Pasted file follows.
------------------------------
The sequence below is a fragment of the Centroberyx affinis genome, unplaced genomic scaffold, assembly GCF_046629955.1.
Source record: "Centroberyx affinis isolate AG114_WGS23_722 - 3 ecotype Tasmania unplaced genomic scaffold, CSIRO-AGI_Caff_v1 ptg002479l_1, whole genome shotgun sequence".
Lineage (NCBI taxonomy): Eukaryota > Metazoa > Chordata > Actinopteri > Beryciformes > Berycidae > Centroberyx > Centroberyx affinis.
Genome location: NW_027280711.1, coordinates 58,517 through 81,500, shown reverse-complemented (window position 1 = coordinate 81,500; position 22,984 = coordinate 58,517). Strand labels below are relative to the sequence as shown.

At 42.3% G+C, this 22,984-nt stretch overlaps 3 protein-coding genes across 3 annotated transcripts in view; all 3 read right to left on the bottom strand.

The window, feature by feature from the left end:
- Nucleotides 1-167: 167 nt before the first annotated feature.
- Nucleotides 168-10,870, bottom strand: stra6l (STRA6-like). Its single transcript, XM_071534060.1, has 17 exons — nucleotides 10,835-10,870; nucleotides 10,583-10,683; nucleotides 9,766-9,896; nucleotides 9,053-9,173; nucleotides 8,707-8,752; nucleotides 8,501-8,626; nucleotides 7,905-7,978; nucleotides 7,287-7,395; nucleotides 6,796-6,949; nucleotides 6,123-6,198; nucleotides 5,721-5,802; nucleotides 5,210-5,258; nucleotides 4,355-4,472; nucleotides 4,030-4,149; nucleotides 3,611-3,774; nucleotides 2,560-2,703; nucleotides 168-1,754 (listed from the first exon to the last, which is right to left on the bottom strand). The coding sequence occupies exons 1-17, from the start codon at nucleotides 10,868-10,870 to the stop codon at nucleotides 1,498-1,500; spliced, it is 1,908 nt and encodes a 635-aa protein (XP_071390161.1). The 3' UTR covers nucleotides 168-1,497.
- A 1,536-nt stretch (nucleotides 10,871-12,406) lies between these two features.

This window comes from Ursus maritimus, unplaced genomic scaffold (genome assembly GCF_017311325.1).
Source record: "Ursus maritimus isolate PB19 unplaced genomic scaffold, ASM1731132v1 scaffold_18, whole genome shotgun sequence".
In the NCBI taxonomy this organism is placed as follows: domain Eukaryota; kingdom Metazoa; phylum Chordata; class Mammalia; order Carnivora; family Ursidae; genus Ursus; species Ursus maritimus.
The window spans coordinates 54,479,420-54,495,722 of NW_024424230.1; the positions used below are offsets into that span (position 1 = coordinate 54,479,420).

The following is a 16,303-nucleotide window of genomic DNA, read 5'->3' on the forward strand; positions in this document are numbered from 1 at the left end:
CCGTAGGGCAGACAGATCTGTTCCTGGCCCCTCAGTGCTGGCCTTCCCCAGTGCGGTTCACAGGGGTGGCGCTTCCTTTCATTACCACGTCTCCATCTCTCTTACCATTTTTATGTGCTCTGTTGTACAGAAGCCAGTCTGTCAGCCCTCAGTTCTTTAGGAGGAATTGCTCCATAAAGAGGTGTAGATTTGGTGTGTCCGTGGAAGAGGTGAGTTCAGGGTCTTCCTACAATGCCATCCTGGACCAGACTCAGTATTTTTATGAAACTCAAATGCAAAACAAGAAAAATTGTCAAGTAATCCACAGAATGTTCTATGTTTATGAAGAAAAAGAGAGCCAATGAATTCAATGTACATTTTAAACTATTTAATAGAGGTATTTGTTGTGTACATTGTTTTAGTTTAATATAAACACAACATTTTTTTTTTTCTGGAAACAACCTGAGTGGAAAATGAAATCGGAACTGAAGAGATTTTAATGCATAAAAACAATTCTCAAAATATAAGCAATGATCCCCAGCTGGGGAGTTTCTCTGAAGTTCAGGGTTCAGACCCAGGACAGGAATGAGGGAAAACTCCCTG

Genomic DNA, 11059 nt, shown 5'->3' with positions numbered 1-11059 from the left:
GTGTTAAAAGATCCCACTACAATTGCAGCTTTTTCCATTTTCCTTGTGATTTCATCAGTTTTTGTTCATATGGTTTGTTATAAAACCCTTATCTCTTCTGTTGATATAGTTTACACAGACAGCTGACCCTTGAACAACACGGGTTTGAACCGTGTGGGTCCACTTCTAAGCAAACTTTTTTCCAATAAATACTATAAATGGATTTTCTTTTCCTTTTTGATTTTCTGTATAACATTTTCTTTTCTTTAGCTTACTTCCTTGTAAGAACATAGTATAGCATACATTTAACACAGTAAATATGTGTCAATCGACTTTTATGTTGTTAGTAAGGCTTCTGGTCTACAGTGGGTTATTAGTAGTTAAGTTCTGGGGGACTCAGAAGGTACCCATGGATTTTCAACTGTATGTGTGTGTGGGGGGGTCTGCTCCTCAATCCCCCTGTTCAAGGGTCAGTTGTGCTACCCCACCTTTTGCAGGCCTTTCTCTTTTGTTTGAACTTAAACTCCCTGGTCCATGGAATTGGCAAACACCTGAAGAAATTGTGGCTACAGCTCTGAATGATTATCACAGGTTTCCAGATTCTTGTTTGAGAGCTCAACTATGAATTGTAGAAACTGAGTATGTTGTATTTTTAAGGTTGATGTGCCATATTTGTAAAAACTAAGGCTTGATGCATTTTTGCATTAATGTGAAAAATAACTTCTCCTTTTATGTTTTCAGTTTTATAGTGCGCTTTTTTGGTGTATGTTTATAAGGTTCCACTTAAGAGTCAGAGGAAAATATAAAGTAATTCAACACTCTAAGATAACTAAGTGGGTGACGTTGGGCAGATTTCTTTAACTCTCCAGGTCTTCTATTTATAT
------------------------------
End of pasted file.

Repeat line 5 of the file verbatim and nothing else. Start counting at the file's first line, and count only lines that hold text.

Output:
At 42.3% G+C, this 22,984-nt stretch overlaps 3 protein-coding genes across 3 annotated transcripts in view; all 3 read right to left on the bottom strand.